Tag Archives: Muse

Muse – 2nd Law album review

So this is what it’s all been amounting to – a direct evolution from the early days of Origins of Symmetry (Plug in Baby), through Black Holes and Revelations (Starlight, Supermassive Black Hole) the orchestral stage of The Resistance (ambivalent dross that nobody bought) and now this. The 2nd Law: Muse’s 9th Symphony.

main

The album as a whole is a cacophony of influences, ranging from the likes of Brian May to Coldplay to perhaps even Skrillex.
The album’s name sake track builds with a string section full of panic and animosity played against a news broadcast of the planet’s well documented energy crisis. Although the broadcast has been construed to sound like Earth is in the clutches of evil and we’re all doomed, it’s very passionate. Its sheer gravitas puts it as a header for The 2nd Law.

Save Me documents Chris Wolstenholme’s battle with alcoholism and for the first time, Bellamy’s put him forward for lead vocals. Dominic Howard, drummer, admits “it’s like having a new member in the band.”
I’m going to be honest, I was expecting a vodka soaked version of We Are The Champions, but as I’m listening and writing right now, I’m eating my words – the kid can sing. We’ve got ourselves a regular Chris Martin here. Well done on both counts, Chris.

It would be improper not to mention Panic Station. The horns in this track are epic. Brass of this calibre hasn’t featured in anything in a while, and it makes a great change.
The fact that Muse have embraced so many new directions and crammed them all together further proves that they can evolve with the music industry, and aren’t anything like the masses, eventually becoming stuck in their ways.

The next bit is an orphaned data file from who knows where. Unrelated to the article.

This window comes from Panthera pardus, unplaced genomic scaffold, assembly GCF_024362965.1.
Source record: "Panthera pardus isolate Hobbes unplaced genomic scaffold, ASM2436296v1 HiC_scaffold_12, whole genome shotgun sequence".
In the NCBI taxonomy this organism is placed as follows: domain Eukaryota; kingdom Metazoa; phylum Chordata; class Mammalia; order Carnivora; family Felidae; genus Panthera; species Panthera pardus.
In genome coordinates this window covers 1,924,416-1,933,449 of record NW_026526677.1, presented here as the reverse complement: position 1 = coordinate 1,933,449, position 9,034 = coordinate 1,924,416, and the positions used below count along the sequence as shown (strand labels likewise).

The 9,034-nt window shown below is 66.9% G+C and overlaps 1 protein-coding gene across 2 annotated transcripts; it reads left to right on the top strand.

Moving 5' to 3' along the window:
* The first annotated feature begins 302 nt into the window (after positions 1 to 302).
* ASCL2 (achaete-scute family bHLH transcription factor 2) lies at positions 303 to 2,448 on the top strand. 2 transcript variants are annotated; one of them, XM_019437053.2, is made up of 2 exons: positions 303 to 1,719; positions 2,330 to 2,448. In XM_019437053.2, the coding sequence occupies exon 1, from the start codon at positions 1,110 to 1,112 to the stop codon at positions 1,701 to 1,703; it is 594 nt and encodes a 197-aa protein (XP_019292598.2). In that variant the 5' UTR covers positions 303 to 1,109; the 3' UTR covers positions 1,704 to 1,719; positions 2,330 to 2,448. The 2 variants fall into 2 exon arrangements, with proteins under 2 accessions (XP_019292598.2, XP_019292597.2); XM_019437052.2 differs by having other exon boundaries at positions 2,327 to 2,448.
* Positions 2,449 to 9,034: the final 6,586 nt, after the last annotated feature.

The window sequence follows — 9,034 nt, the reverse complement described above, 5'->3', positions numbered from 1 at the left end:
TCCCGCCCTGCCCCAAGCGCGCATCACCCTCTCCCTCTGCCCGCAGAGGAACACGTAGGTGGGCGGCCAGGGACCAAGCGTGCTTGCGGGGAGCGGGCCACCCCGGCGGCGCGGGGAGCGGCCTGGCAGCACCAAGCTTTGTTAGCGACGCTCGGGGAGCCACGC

Published with I Are Yeti

Advertisements

Leave a comment

Filed under Reviews

Bloc Party – Four album review

It’s Sunday 24 August 2008 and I’m sat in a field with 70,000 other welly clad, mud laden, laugh-in-the-face-of-sobriety types waiting to see Bloc Party live at Leeds Festival.
Previously I hadn’t known much of the band with the exception to a couple of their more acclaimed releases like ‘Modern Way’ and ‘Helicopter’.
So there I was there with an open mind and ears eagerly waiting to be impressed.

I can unfortunately report I never did catch the Bloc Party bug – so here we are today for a licit and in-depth reasoning as to why. Oh, and I’ll also discuss their new album, ‘Four’.

Bloc Party, for me, have always been renowned for their resonance of 80s successes like Joy Division and Sonic Youth, but that movement has unfortunately come to rest. Its revival may be for someone else’s doing.

The new album is a lot of what we’ve already heard from Bloc Party in the past. They’re sticking with the sound they’ve had from pretty much the off.

There are notably more bands this year that are dramatically changing their direction, i.e. Muse’s dub step movement or The xx going for a dirty underground kind of thing – maybe this is something BP should have discussed at a band rehearsal. Shoulda-coulda-woulda, I guess…
Punchy percussion and tremolo treble heavy guitar drowned in special fx line the perimeter of most tracks and I find myself waiting for a track to end, with a glimmer of hope for the next one being a little more creative.

There’s also this annoying thing they’ve decided to include in the album: little snippets of conversation like bookends at the intro and outro of some of the tracks. This is an excerpt from ‘Team A’: “The thing is… h-how do they know if it was a spider bite?
“Do you want me to look it up for you?” replies an unconcerned female voice.
“Yes, uh… yes please. A friend of mine at school once went to… when he came back from Africa…” etc. What’s going on there, Bloc Party?

My faith was restored briefly with ‘Truth’ – a well composed and unassuming track hidden towards the end of the album. The group of 30-somethings haven’t overcrowded it with their usual busy approach to music, and have instead stripped everything back to a straight up four piece soft rock track that holds a lot on its own – it echo’s slightly of Temper Trap and maybe a hint of Passion Pit. More like this please.

If you’re a diehard Bloc Party fanatic you’ve probably already tuned out, and have started swearing at your computer.
If you have made it this far I can report I’ve come to the decision that this band, aren’t all bad but they could certainly do with looking into some more tracks alike ‘Truth’.
They clearly host the competence to throw together a decent song, but they need to do it more often.

The published article will soon feature at Dead Press

Leave a comment

Filed under Reviews